JERUSALEM (Reuters) - Israel’s attorney-general announced on Thursday he intends to indict Prime Minister Benjamin Netanyahu on corruption charges, a decision coming just six weeks before a closely contested national election.
It was the first time a serving Israeli prime minister has been put on official notice of planned prosecution, and deepened uncertainty over how Netanyahu, a veteran right-wing leader, will fare against a coalition of upstart centrist rivals.
An actual filing of the charges of bribery, fraud and breach of trust would depend on the outcome of a required hearing, the Justice Ministry said. That could take months to complete.
At that hearing - which could take place after the April 9 election - Netanyahu can try to persuade the attorney-general, Avichai Mandelblit, not to indict him.
His voice brimming with indignation as he addressed the nation during prime-time TV news, Netanyahu dismissed the three criminal cases as a political “witch-hunt” designed to oust him.
“I intend to serve you and the country as prime minister for many more years. But it’s up to you,” he said, referring to his hopes of winning a fourth consecutive term in April.
“It’s not up to the civil servants. It’s not up to the television studios. It’s not up to the pundits and journalists.”
Netanyahu is suspected of wrongfully accepting $264,000-worth of gifts, which prosecutors said included cigars and champagne, from tycoons and dispensing favors in alleged bids for improved coverage by an Israeli newspaper and a website.
He could face up to 10 years in prison if convicted of bribery and a maximum 3-year term for fraud and breach of trust.
Israel’s shekel weakened against the dollar on the news. It was trading at 3.63 per dollar at 1620 GMT, from 3.6240 before the announcement and down 0.4 percent versus the U.S. currency from Wednesday.
Opinion polls show a tight race for Netanyahu’s Likud party, with sharp gains for a center-left alliance led by Benny Gantz, a former armed forces chief who has pledged clean government.
At the hearing with Mandelblit, the 69-year-old Netanyahu can cite the public interest in arguing against an indictment. In his statement on Thursday, the prime minister touted what he has achieved for the country: noting the strong economy and ties with world powers that he has cultivated over the last decade.
“This is not to be taken for granted,” he said.
Netanyahu would be under no legal requirement to resign, even if indicted. But if he were re-elected it would likely be to lead a coalition, as he does now, and if he were indicted, public pressure could buckle the necessary alliances.
Gantz said on Thursday he would not join Netanyahu in any future coalition government given the possible corruption indictment, and called on the prime minister to step down.
Yohanan Plesner, president of the non-partisan Israel Democracy Institute, said he did not expect a dramatic shift in public opinion against Netanyahu.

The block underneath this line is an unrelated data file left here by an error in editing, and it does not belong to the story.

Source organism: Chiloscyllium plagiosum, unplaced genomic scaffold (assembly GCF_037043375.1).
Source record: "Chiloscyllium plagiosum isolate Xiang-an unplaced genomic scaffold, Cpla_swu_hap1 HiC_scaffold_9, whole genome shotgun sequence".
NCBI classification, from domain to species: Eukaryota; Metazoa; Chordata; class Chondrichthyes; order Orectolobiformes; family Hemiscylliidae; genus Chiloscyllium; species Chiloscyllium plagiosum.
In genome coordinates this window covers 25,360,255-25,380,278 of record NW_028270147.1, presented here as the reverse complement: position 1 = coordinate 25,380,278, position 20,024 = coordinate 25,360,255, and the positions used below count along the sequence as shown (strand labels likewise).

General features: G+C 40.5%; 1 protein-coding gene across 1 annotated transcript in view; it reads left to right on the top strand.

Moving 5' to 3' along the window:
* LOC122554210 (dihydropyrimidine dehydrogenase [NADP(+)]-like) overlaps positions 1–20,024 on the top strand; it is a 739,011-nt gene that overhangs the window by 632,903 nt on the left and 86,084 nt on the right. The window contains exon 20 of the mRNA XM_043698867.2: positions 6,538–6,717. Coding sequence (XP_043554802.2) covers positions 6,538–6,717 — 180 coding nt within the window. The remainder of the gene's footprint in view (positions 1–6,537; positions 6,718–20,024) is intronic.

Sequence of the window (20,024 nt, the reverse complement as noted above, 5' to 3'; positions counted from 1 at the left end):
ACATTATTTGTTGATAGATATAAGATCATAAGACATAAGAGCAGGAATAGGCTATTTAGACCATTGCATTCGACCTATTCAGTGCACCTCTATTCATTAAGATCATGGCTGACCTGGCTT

“However, since the elections are such a close call, even a movement of few percentage points in either direction can make the difference between Netanyahu winning as prime minister - or his main challenger, Mr. Benny Gantz,” said Plesner.
Netanyahu’s supporters generally back his hawkish stands on Iran and the Palestinians, credit him for the strong economy and greatly admire his command of English and international standing.
Many of his opponents see him as a divisive leader whose alliance with the far-right has harmed democracy and made any prospect of peace with the Palestinians even more remote.
Anshel Pfeffer, author of a recent Netanyahu biography, said on Twitter that Israel was entering “uncharted waters” in which “no one has any idea how being a prime minister under notice of indictment will effect Netanyahu and his government”.
U.S. President Donald Trump, asked at a news conference earlier on Thursday about Netanyahu’s legal troubles, voiced support for the Israeli leader. Trump and Netanyahu have been in lockstep over policy toward Iran and the Palestinians.
“Well, I just think he has been a great prime minister,” said Trump.
U.S.-brokered peace talks between Israel and the Palestinians collapsed in 2014 and the Trump administration is expected to unveil a new peace plan after the Israeli election.
The Palestinian leadership did not immediately comment on the news of Netanyahu’s pending indictment.
Sitting in a cafe in the city of Hebron, in the Israeli-occupied West Bank, 28-year-old Palestinian student Abdallah al-Razem said Netanyahu’s legal predicament was in the interest of the Palestinian people.
But he added: “There is also corruption within our government ... I hope such a decision gets implemented here too.”
Roy Slor, a 47-year-old Israeli who works with people with disabilities, watched the news on television in a Tel Aviv cafe.
“I think it’s a very sad day for us in Israel. I was upset hearing the news,” he said. “It’s not an easy day when the prime minister is accused of these allegations.”
Additional reporting by Dan Williams and Maayan Lubell in Jerusalem, Rami Ayyub in Tel Aviv and Yosri al-Jamal in Hebron; Editing by Stephen Farrell and Frances Kerry